Animal diseases spreading at alarming rate
"Transboundary animal diseases continue to be a real threat," says FAO Senior Animal Health Officer Mark Rweyemamu. "No country can claim to be safe from these diseases. In an increasingly globalized world, veterinary surveillance systems are vital both to detect these diseases and to contain any outbreaks." Veterinary services should not be considered a luxury, Rweyemamu points out, but must be supported to avoid future disasters.
A series of disturbing examples prove the point. In September, over 30 people in Yemen were reported to have died from Rift Valley fever, a mosquito-borne virus that kills people as well as animals. In Saudi Arabia's Jizan province, which borders Yemen, at least 33 people have also died from the disease -- the first known outbreak outside Africa.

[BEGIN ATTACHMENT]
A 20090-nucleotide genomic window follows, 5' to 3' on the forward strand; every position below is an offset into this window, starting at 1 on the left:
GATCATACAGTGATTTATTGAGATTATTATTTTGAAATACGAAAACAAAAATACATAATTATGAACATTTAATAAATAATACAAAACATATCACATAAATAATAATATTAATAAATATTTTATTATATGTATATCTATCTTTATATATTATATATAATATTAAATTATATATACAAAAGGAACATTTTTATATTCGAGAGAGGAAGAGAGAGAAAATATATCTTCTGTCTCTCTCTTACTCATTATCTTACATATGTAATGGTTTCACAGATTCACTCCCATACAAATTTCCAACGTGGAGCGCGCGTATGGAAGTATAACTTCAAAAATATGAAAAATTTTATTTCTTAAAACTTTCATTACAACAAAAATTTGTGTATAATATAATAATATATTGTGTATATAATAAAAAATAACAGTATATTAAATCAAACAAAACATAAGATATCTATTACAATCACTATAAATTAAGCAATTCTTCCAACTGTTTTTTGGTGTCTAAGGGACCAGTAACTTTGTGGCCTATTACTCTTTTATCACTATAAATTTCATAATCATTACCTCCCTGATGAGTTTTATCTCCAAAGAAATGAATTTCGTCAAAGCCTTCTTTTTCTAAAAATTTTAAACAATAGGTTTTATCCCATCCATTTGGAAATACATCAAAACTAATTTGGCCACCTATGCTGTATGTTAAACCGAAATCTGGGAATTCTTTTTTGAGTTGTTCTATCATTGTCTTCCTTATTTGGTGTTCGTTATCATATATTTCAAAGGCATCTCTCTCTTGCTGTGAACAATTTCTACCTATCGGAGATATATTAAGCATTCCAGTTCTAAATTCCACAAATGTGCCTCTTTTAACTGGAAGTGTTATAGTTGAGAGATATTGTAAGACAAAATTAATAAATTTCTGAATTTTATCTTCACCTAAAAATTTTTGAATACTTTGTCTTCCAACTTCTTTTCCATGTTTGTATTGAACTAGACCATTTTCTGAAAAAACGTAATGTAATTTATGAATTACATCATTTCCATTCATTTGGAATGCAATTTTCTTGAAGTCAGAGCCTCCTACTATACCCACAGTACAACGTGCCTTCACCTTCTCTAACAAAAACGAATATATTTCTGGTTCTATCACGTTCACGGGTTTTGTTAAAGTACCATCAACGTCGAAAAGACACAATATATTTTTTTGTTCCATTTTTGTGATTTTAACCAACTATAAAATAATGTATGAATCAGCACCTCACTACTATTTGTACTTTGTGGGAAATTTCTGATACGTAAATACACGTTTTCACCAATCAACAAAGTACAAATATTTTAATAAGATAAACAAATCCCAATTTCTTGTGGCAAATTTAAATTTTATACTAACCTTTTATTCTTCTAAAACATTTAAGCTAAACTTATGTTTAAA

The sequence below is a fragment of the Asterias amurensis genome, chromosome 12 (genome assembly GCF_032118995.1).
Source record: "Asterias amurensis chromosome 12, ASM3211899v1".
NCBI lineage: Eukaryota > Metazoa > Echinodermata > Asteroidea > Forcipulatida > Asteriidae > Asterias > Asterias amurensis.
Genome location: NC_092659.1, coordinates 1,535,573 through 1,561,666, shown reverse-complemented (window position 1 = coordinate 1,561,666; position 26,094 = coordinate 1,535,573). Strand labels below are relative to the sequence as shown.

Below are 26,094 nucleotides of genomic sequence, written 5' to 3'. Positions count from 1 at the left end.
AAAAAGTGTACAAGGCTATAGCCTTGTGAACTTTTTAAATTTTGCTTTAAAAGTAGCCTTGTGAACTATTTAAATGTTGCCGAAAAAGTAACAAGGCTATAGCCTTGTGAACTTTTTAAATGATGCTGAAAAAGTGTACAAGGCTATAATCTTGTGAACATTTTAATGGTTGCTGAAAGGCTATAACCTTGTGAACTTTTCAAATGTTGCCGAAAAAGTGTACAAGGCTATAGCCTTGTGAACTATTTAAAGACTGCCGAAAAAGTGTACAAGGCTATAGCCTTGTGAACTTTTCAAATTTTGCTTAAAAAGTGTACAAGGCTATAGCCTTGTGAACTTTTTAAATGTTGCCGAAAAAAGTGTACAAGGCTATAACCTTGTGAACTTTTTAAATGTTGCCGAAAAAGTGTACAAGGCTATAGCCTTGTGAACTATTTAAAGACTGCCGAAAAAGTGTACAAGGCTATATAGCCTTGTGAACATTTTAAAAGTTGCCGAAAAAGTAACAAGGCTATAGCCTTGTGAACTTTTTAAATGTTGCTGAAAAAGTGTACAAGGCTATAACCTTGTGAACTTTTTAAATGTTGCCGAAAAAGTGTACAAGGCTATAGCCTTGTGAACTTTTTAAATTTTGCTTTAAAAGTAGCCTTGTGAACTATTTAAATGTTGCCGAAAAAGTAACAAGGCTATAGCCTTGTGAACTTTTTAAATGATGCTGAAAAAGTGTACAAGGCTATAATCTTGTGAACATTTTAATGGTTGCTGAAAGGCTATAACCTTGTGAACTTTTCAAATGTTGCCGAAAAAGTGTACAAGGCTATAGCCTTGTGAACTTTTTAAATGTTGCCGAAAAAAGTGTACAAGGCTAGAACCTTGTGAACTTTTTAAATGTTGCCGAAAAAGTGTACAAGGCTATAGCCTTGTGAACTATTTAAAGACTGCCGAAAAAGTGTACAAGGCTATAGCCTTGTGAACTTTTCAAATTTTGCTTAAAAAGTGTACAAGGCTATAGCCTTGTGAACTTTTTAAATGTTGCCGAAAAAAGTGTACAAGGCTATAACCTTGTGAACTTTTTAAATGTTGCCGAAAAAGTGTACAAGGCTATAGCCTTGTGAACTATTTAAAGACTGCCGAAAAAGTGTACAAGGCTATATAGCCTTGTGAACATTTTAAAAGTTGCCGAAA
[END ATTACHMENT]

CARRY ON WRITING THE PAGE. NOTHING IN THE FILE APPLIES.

"It is possible that the virus was brought from Africa by infected people or by the transport of infected animals," says Dr Rweyemamu. FAO is participating with partners in emergency missions to Saudi Arabia and Yemen to help understand and control the outbreak.
September also saw cases of foot-and-mouth disease in South Africa's Kwa Zulu Natal province. It was the first reported case of the disease there since 1956. Over 700 pigs and other livestock were slaughtered, and veterinary authorities have imposed a full quarantine within a 10-kilometre radius. For the moment, these measures appear to have successfully contained the spread of this highly infectious disease. However, the threat of export restrictions on local agricultural products could lead to severe economic losses.
Investigators suspect that the virus was brought into the country through waste food illegally obtained from a foreign ship passing through nearby Durban harbour. The particular strain of the virus, Type 0, has never before been seen in southern Africa south of the Zambezi River.
Other examples include:
2 October 2000